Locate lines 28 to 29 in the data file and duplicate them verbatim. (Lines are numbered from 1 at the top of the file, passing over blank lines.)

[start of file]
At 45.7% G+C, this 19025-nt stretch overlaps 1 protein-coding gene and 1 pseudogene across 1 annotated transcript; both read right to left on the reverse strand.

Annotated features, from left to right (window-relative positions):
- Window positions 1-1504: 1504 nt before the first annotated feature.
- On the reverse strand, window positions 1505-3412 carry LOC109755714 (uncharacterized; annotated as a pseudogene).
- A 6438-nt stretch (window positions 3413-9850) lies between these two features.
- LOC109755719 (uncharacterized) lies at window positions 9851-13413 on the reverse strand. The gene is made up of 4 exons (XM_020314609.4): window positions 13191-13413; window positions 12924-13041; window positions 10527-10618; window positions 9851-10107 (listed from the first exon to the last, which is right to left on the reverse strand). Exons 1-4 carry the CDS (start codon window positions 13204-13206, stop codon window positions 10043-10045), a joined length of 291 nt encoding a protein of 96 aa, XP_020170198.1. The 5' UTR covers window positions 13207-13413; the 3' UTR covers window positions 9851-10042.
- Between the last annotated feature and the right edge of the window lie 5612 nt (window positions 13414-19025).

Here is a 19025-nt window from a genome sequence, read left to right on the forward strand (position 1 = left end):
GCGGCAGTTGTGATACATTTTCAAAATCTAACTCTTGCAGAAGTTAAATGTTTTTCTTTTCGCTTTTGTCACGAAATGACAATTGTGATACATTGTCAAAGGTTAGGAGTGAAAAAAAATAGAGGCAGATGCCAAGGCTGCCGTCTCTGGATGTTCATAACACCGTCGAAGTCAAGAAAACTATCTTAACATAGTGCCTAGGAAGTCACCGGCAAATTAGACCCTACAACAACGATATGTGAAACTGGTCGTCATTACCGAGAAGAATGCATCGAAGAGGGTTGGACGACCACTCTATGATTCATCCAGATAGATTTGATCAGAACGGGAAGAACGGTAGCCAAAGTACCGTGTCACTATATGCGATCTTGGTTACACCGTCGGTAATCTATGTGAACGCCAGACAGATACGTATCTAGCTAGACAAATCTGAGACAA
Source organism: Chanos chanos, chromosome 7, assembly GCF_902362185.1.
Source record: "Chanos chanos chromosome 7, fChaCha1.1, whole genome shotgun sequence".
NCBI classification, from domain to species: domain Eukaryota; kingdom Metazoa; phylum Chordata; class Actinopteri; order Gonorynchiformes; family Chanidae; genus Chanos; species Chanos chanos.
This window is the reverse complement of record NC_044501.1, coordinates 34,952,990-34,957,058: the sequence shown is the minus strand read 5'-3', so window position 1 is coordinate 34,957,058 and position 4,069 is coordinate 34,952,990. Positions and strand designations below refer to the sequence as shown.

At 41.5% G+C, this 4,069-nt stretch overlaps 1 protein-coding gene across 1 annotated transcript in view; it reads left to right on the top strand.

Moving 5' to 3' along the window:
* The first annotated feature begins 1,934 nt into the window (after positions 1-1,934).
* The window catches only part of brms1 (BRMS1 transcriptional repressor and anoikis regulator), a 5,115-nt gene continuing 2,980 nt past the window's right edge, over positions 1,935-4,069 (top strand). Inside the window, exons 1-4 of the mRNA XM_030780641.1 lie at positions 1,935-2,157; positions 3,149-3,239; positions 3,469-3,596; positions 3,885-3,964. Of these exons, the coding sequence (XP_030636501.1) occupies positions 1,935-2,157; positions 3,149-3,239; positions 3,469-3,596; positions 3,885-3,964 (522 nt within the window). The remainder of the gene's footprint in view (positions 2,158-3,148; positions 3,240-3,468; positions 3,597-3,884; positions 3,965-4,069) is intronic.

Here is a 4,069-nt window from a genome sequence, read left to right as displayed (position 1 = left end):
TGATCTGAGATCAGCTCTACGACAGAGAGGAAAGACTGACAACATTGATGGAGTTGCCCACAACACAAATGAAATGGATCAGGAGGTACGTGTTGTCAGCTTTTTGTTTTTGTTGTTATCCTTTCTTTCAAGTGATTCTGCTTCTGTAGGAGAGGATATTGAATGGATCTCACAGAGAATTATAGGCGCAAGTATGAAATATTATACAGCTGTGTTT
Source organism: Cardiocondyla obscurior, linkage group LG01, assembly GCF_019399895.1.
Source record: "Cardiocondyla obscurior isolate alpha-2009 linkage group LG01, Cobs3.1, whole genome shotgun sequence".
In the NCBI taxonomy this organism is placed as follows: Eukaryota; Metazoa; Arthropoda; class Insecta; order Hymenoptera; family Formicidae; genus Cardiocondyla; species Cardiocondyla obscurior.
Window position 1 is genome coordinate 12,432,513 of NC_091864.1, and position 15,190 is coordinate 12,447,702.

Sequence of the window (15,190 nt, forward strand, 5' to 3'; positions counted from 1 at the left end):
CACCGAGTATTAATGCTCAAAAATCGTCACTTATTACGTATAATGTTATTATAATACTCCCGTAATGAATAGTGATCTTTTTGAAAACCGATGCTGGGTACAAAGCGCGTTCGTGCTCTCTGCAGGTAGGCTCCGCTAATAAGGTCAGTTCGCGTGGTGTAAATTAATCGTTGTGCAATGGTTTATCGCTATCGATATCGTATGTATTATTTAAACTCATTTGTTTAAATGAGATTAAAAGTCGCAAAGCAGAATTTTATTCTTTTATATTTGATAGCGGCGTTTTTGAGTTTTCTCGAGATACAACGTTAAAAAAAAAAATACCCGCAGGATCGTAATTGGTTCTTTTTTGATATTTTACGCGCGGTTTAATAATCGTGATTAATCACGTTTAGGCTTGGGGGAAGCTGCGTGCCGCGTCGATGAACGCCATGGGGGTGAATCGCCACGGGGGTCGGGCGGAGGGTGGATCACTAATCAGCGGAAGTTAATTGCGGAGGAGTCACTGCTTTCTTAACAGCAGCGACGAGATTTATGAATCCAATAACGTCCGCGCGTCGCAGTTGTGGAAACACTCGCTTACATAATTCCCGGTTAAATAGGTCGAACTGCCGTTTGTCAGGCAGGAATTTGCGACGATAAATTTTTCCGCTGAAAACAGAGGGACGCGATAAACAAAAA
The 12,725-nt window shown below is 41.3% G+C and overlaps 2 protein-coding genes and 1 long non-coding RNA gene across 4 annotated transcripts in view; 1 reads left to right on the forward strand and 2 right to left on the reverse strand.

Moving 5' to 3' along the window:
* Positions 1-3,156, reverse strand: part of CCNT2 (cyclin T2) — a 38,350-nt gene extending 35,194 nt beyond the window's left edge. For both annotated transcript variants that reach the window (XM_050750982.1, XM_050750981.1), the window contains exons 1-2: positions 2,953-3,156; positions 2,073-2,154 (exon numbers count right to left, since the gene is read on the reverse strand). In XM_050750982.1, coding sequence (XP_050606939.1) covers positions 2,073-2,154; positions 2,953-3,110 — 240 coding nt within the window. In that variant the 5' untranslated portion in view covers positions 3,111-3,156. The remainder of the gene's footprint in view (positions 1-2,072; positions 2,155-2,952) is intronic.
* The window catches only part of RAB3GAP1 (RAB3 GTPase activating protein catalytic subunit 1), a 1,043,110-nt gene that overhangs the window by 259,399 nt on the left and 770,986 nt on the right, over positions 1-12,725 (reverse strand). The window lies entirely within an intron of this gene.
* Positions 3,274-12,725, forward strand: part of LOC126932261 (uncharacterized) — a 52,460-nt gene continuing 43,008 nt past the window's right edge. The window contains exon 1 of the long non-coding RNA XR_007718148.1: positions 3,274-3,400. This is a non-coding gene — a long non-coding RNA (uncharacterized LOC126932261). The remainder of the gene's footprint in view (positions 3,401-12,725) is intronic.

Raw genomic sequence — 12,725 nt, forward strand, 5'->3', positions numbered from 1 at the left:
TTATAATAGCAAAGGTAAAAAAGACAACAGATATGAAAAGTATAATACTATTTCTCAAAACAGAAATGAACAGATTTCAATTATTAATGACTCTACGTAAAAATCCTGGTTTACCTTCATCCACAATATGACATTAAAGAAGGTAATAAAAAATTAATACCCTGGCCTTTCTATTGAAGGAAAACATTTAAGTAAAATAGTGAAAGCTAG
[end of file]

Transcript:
* Positions 1-3,156, reverse strand: part of CCNT2 (cyclin T2) — a 38,350-nt gene extending 35,194 nt beyond the window's left edge. For both annotated transcript variants that reach the window (XM_050750982.1, XM_050750981.1), the window contains exons 1-2: positions 2,953-3,156; positions 2,073-2,154 (exon numbers count right to left, since the gene is read on the reverse strand). In XM_050750982.1, coding sequence (XP_050606939.1) covers positions 2,073-2,154; positions 2,953-3,110 — 240 coding nt within the window. In that variant the 5' untranslated portion in view covers positions 3,111-3,156. The remainder of the gene's footprint in view (positions 1-2,072; positions 2,155-2,952) is intronic.
* The window catches only part of RAB3GAP1 (RAB3 GTPase activating protein catalytic subunit 1), a 1,043,110-nt gene that overhangs the window by 259,399 nt on the left and 770,986 nt on the right, over positions 1-12,725 (reverse strand). The window lies entirely within an intron of this gene.